Leap Of Faith: Cats And Condos

Dr. John Kaya
By .(JavaScript must be enabled to view this email address)
Wednesday - June 03, 2009
| Share Del.icio.us

Urban legends emerge from the creative minds of individuals who witness memorable events. As a child, I heard many a tales and believed them all until proven otherwise. At camp we used to put our friend’s hand in warm water in hopes that he would urinate in his sleeping bag. Unfortunately (?), it never worked. I also spent many nights staring at statues in cemeteries wishing that they would move as rumored.

And then an urban legend unfolded before my very eyes. What I’m about to share with you is true. I was there. As usual, the names and furry faces have been changed to protect the innocent.

It was a calm afternoon at the veterinary hospital with the usual appointments: coughing, vaccinations, diarrhea, etc. Suddenly, my front office alerted me of the emergency that was on the way. A cat fell from the 10th floor of an apartment building and survived. ETA (estimated time of arrival) was 15 minutes. Our staff knew the drill very well. We practice emergency situations on a regular basis just for this type of occasion. Will the cat survive? Who knows? Survival isn’t guaranteed, but we’ll try our best. We owe it to our patients.


 

Sunny was a happy, friendly 2-year-old cat. He would often go onto the lanai of his apartment and lounge in the afternoon sun. An occasional bird would catch his attention, but it was only a fleeting distraction. After all, Sunny lived 10 stories above the ground and he couldn’t possibly catch a bird.

Or could he? On this day, his owner, Brent, saw Sunny leap onto the rail of the lanai as a flock of pigeons flew by. One swat, two swats, and Sunny was over the edge. Not believing his eyes at first, Brent rushed to the balcony and looked to the courtyard below. The trees and bushes obscured his vision, and his heart pounded with the realization that Sunny fell 10 stories to a painful end. Rushing downstairs, Brent found Sunny under a bush, alive but definitely injured.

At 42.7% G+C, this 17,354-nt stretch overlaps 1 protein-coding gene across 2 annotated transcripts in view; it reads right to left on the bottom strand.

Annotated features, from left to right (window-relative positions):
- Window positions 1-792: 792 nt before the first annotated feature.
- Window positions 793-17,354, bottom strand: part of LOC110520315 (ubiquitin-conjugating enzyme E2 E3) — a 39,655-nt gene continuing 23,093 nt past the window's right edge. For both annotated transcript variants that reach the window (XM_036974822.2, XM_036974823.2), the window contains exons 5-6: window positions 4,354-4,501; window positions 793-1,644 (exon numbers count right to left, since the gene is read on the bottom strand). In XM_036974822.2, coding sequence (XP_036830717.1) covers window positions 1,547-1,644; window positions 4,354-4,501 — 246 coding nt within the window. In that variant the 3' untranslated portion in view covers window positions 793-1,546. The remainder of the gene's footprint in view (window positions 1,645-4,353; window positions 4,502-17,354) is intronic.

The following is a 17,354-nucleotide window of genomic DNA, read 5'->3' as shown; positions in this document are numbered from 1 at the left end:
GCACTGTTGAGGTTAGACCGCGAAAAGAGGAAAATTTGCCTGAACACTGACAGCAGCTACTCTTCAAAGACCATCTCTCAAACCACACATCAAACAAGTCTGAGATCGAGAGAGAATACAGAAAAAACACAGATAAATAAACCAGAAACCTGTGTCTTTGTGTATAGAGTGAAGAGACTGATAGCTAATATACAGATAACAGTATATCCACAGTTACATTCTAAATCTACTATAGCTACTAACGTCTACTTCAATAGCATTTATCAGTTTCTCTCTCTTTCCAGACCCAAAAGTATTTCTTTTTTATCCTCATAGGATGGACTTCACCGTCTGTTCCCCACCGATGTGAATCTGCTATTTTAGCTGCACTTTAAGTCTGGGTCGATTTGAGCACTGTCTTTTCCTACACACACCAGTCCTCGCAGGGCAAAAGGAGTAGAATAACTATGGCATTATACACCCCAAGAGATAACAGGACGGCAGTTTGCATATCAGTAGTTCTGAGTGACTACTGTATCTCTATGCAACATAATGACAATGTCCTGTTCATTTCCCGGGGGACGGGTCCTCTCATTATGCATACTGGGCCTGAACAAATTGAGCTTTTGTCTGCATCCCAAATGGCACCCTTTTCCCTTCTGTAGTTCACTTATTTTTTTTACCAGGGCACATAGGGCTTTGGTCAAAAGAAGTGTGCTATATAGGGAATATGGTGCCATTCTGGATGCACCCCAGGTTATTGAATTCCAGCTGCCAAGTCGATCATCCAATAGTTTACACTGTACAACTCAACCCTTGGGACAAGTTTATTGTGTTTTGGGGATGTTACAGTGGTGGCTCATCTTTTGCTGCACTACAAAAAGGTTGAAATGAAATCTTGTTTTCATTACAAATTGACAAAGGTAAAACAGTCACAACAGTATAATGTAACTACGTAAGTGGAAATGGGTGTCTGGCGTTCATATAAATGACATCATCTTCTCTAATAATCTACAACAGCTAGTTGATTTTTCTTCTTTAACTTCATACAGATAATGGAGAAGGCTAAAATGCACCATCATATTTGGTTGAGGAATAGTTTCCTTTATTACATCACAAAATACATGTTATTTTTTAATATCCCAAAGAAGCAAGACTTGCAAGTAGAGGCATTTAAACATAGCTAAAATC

Upon arrival, we immediately placed an IV catheter, ran blood work and took X-rays. The results were nothing short of a miracle. Mild elevation in liver enzymes meant trauma to the liver, and the X-rays revealed lung contusions. Strangely, there was not one broken bone in Sunny’s body. We placed him into an oxygen cage and administered medication to stabilize his condition. Three days later, Sunny went home.

Since then I’ve seen two other cats survive a fall from the 10th floor and one from the seventh floor. Cats have the ability to get their bearing and prepare for the impact. Prepare for impact? How do you prepare for the meeting of earth and body after falling more than 100 feet at a speed of 9.8m/s2? Very few animals will survive a fall from those heights.

The fact of the matter is that cats are just amazing creatures. Their death-defying leaps of faith are what legends are made of.


Do I believe in urban legends? You bet I do. Miraculous true stories evolve into urban legends, especially if you live on the wild side.

Pet tips:

1) If you live in an apartment or condominium, be aware of your pets and take precautions to prevent their inadvertent fall over the balcony rail. Accidents do happen.

2) If your pet experiences a fall at great heights, take it to your veterinarian even if it looks “OK.” Some internal injuries can only be detected with tests and may warrant hospitalization and treatment.

E-mail this story | Print this page | Comments (0) | Archive | RSS Comments (0) |

Most Recent Comment(s):

Posting a comment on MidWeek.com requires a free registration.

Username

Password

Auto Login

Forgot Password

Sign Up for MidWeek newsletter Times Supermarket
Foodland

 

 



 

 



Hawaii Luxury
Magazine


Tiare Asia and Alex Bing
were spotted at the Sugar Ray's Bar Lounge